NEW METHODS FOR THE DESIGN OF SMART PRODUCTS: PROJECT BASED LEARNING WITH INDUSTRY
DS 88: Proceedings of the 19th International Conference on Engineering and Product Design Education (E&PDE17), Building Community: Design Education for a Sustainable Future, Oslo, Norway, 7 & 8 September 2017
Editor: Berg, Arild; Bohemia, Erik; Buck, Lyndon; Gulden, Tore; Kovacevic, Ahmed; Pavel, Nenad
Author: Saldien, Jelle; Verstockt, Steven; Neutens, Tom; Wyffels, Francis
Institution: Universiteit Gent, Belgium
Section: Collaboration and Industrial involvement in Design Education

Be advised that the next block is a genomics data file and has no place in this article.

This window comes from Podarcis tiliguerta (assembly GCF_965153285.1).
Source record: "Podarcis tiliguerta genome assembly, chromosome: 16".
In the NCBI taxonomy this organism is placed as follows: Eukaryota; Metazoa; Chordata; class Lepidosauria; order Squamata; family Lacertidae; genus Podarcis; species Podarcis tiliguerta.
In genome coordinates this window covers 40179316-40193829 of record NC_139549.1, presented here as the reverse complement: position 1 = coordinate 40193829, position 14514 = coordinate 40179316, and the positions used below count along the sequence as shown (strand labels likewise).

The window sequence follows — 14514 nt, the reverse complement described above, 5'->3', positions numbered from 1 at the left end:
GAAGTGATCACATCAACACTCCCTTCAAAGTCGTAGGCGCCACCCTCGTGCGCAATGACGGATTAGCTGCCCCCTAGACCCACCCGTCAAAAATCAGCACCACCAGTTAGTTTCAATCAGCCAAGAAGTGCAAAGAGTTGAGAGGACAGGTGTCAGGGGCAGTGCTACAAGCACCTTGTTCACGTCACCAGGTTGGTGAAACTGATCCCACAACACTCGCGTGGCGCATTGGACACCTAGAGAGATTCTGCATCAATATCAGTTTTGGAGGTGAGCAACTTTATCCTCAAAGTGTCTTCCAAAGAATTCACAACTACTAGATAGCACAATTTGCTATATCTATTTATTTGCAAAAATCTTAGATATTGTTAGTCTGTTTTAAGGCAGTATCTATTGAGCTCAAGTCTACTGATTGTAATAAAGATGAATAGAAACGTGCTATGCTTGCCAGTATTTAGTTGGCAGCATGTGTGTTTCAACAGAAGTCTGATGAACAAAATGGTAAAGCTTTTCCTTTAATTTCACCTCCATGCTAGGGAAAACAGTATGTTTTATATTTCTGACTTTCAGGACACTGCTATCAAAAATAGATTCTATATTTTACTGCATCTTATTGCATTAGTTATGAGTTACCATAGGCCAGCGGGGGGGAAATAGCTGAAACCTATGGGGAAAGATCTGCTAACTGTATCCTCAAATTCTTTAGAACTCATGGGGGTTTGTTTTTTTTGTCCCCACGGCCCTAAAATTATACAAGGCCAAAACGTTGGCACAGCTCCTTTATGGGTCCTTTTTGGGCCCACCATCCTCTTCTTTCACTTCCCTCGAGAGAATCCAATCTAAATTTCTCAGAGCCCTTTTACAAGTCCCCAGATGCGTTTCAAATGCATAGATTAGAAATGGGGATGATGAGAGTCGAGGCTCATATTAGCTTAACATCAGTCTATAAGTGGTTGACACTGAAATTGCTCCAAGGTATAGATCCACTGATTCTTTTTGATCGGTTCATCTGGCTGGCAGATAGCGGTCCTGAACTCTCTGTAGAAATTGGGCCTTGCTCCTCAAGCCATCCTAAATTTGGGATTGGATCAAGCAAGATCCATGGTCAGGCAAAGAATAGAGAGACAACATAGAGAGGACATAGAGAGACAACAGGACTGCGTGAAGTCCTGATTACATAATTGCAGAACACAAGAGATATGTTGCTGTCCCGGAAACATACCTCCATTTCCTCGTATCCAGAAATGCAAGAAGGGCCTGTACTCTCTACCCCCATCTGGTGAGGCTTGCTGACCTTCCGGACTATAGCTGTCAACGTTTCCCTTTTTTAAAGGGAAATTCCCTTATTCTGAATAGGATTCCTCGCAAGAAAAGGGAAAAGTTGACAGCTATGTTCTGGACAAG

In the last few years, IoT (Internet of Things) technology has been in full development. However, the market has not yet given rise to many concrete applications with high adoption since classic product oriented SMEs (Small to Medium-sized Enterprises) have difficulties with the integration of these IoT technologies in existing products. Simultaneously, our design education is shifting from knowledge based learning towards project based learning. Students need to be trained in the process of finding and applying new technologies rather than acquiring existing knowledge.Both technological and educational shifts present opportunities for educators to expose design and engineering students to new design paradigms, while also involving local industry. Companies are also increasingly relying on external Research and Development (R&D) organizations, such as Universities, to support innovation . Additionally, as stressed by Chen & Hsu , fostering creativity among students is viewed as an important skill for engineering students. In order to achieve this, a new integrated design course has been presented to interdisciplinary teams of students with a background in industrial product design, electronics, and multimedia and information technology. In this course, we challenge them to come up with an idea and working prototype for a smart product. In this paper we give an overview of the course and present its strengths and pitfalls. We found our approach to be successful, with design cases that lead to novel research, technologies and commercial products. We discuss the impact of our results for design education and suggest areas for further research.